Murray's Motivation: 'To Play On My Terms'
Andy Murray's resolve to work his way back from hip surgery is ingrained in his desire to ensure that the latter stages of his career are played on his terms. As he prepares to play just his seventh tournament in the past 18 months at next week’s Brisbane International, the Scot says he is determined to not let injury define his remaining seasons.
“I owe it to myself to give myself a chance to get back to the level that I’m happy competing at… I want to go out on my own terms. If I stopped six months ago or not given the hip time to recover, I may look back and regret that decision,” he said Friday.
Murray, 31, was speaking to media in Brisbane after earlier in the day practising with Grigor Dimitrov. This time last year Murray arrived at the season opener hopeful of returning to the tour after a six-month injury layoff. But he withdrew from the event and underwent right hip surgery in early January. By the time he returned to the tour in June at Queen’s, he’d been away from tournament play for 11 months.
Murray had a modest 7-5 win-loss record in 2018, with the best showing of his six tournament appearances being a quarter-final run in Washington, D.C. He missed the final five weeks of the 2018 season with an ankle injury and in October and November Murray spent around six weeks working in Philadelphia with sports rehab specialist Bill Knowles.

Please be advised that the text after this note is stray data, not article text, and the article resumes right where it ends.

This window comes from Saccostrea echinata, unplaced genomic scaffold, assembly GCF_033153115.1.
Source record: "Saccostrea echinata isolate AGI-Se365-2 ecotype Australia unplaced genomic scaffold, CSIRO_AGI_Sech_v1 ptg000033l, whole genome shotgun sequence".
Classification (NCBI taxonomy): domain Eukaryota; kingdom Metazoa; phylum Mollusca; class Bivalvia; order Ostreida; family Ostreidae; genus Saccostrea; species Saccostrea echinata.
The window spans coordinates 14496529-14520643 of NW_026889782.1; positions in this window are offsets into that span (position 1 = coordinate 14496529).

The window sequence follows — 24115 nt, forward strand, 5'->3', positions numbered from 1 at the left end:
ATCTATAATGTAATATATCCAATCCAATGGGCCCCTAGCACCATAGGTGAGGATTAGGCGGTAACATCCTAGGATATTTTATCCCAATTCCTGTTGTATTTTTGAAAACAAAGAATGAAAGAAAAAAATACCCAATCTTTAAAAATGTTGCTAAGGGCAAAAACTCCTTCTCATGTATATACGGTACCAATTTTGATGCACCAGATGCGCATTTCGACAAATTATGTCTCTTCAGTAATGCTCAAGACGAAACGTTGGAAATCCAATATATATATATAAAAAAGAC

“As I’ve gotten older, and with the last 12 months, I can’t believe how quickly things can change,” Murray said. “When I first had issues with the hip I was No. 1 in the world and 12 months later I was struggling. I thought I had time on my side. There’s nothing I’d rather do more than stay out on tour. I love the practice, the competition, the locker room. I want to play as long as I can. There are still things I want to achieve. Whether I am capable of doing that or not, we’ll see.”
At No. 256 in the ATP Rankings, Murray is using his protected ranking of No. 2 to enter Brisbane. But that ranking can’t be used for seedings, meaning Murray could draw any of the top eight seeds – including Rafael Nadal - in the early rounds. But the 31-year-old is focused on finding a way to regain form, win some matches if possible, and start enjoying tennis again.
“I have to be smart with how I train and manage [the hip] as best I can. Last year I was in more pain than I am now. It was a hard year in which I went through a lot, but I had to accept that pain was something I had to deal with. This time I’m trying to enjoy myself. I missed playing here and I’m going to go out and compete as hard as I can.”